Sunday, August 14, 2011

Caldwell Theatre: Six Years (4 reviews)

Caldwell Theatre Company opened its production of Sharr White's Six Years on August 10, 2011.
Phil Granger returns home from the war. Two years later than expected. His wife, Meredith, asks few questions and comforts him. Off goes the quintessential "Greatest Generation" couple, embarking on the American Dream. Sharr White's fascinating tale follows this couple over the course of five separate scenes, each set six years apart, charting their journey through a "Levittown like" real estate development financial success, "Mad Men like" early 60's uncertainties, and finally "Vietnam era" complications now as the parents of an enlisted soldier. Six Years, tells the story of America in a riveting homegrown drama reminiscent of the classic American playwrights, Arthur Miller and Eugene O’Neil.
Clive Cholerton directed a cast that featured Todd Allen Durkin, Margery Lowe, Greg Weiner, David Perez-Ribada, Natasha Sherritt, Betsy Graver, and Michael Focas.

John LaRiviere reviewed for Talkin' Broadway:
From the first sentence of the play, there is a heartwrenching quality in Margery Lowe's performance as Meredith. Even in her more confident and seemingly carefree moments, her character's subtext is filled with an aching emotional loneliness. She masters the playwright's use of self-abortive sentences fraught with the character's anxiety of what to say when so very much is at stake. Todd Allen Durkin as Phil Granger evolves from an emotionally broken man to one who is stronger but still scarred by war experiences. There is an edge to his portrayal that speaks of unpredictability. The couple's tortured relationship is a dark commentary on the war's lasting effects on the human heart.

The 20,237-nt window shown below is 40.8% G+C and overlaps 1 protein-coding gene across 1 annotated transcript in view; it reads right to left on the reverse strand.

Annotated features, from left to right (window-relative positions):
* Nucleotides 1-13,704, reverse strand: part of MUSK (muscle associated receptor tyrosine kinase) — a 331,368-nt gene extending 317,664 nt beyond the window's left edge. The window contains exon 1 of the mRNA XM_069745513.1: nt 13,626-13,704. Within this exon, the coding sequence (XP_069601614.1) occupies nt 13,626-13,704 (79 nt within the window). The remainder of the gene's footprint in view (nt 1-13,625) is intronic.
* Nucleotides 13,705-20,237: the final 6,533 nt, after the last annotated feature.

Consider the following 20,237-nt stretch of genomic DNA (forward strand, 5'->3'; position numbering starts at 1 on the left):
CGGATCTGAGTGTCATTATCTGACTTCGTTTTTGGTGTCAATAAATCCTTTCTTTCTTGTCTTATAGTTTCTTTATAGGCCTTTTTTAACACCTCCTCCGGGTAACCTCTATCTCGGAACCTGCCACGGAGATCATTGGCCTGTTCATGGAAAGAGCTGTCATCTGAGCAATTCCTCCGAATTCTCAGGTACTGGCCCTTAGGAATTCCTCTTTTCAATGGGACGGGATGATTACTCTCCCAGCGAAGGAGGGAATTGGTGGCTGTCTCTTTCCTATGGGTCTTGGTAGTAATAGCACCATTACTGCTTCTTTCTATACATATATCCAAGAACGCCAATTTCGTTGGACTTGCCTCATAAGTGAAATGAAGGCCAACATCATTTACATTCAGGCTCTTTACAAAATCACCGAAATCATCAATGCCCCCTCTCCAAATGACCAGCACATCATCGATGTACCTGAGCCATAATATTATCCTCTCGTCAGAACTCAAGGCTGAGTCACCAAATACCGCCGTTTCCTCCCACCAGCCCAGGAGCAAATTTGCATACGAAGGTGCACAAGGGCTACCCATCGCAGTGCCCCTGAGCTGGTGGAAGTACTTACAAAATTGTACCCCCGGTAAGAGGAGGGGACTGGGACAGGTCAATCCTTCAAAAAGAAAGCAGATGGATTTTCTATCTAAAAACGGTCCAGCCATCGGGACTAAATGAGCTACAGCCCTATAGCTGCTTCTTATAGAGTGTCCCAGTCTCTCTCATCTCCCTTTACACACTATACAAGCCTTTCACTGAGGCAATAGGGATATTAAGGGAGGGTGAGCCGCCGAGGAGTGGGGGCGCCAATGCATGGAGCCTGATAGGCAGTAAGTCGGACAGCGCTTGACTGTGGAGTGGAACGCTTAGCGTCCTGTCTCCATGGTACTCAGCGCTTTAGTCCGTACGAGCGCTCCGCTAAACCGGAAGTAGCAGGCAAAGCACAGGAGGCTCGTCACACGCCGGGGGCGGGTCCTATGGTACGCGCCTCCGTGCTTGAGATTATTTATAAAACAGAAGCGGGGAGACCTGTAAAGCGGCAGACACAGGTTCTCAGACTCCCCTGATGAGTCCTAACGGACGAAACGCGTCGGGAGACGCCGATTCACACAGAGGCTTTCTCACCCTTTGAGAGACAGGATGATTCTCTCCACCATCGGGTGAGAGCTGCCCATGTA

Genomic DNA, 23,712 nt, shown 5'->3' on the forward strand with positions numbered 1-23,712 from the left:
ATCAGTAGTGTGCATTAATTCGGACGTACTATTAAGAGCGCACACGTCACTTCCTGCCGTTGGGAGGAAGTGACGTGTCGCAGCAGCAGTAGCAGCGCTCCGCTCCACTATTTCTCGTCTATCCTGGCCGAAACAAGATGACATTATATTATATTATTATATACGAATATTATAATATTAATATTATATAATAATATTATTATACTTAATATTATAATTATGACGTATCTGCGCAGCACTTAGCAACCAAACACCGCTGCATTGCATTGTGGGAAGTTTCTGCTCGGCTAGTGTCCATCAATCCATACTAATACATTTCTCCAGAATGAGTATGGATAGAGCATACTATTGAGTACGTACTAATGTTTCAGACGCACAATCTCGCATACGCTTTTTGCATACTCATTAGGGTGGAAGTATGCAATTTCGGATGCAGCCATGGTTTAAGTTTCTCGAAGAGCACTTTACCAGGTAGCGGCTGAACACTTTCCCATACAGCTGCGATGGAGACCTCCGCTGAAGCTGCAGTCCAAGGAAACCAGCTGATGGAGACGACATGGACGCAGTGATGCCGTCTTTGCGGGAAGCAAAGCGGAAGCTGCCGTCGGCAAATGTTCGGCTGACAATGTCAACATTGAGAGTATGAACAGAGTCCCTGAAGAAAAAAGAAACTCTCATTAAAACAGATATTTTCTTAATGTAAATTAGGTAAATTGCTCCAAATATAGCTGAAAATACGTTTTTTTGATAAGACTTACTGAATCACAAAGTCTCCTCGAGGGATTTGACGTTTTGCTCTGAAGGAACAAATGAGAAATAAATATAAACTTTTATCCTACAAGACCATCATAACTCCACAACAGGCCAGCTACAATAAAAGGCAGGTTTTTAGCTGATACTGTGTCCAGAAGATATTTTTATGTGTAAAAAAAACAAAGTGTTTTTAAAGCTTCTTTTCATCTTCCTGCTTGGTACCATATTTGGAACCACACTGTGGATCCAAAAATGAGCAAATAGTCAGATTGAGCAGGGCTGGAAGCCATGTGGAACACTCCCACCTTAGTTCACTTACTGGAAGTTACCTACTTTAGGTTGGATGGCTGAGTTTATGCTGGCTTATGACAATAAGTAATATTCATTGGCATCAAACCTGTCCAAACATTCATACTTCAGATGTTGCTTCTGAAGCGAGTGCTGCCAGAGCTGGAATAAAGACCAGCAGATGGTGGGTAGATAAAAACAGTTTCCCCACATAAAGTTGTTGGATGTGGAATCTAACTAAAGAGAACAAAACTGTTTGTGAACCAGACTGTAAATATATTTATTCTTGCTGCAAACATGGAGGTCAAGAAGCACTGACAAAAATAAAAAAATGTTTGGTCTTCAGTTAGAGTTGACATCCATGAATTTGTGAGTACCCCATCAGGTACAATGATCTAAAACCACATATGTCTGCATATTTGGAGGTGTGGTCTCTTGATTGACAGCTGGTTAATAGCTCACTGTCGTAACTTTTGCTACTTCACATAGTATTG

Scenic designer Tim Bennett admirably represents the style of each new time period with his ever-changing home décor and color schemes. Transitions between time periods are assisted by news item and pop-culture projections provided by Sean Lawson. While most of the supporting cast is strong, the story rests in the hands of Lowe and Durkin. This powerful story is a somber statement of human nature sadly stripped of any trace of the romance that binds husband to wife. However depressing it may be, as a character study it is endlessly fascinating.
Hap Erstein reviewed for Palm Beach ArtsPaper:
...Perhaps because of the episodic nature of the script’s five brief scenes, White is never able to impart much depth to his characters and the effect is disappointingly soap-operatic.

What’s worse, so little changes for the two of them -- Phil remains rudderless and confused and Meredith is awfully shrill throughout – and that has a way of keeping us at arm’s length from the characters.
Despite the underwritten role, Todd Allen Durkin manages to draw the audience into Phil’s plight with a performance of aching extremes, from deadened expressions to fits of rage. In contrast, Margery Lowe’s Meredith is settles for a single note of strident anger, where White surely did not intend to turn the audience off to her.
The always interesting Gregg Weiner lends solid, though thankless, support as Meredith’s brother and Betsy Graver makes a lot of her single scene as an airport cocktail lounge pick-up, initially drawn to the transparently lonely Phil.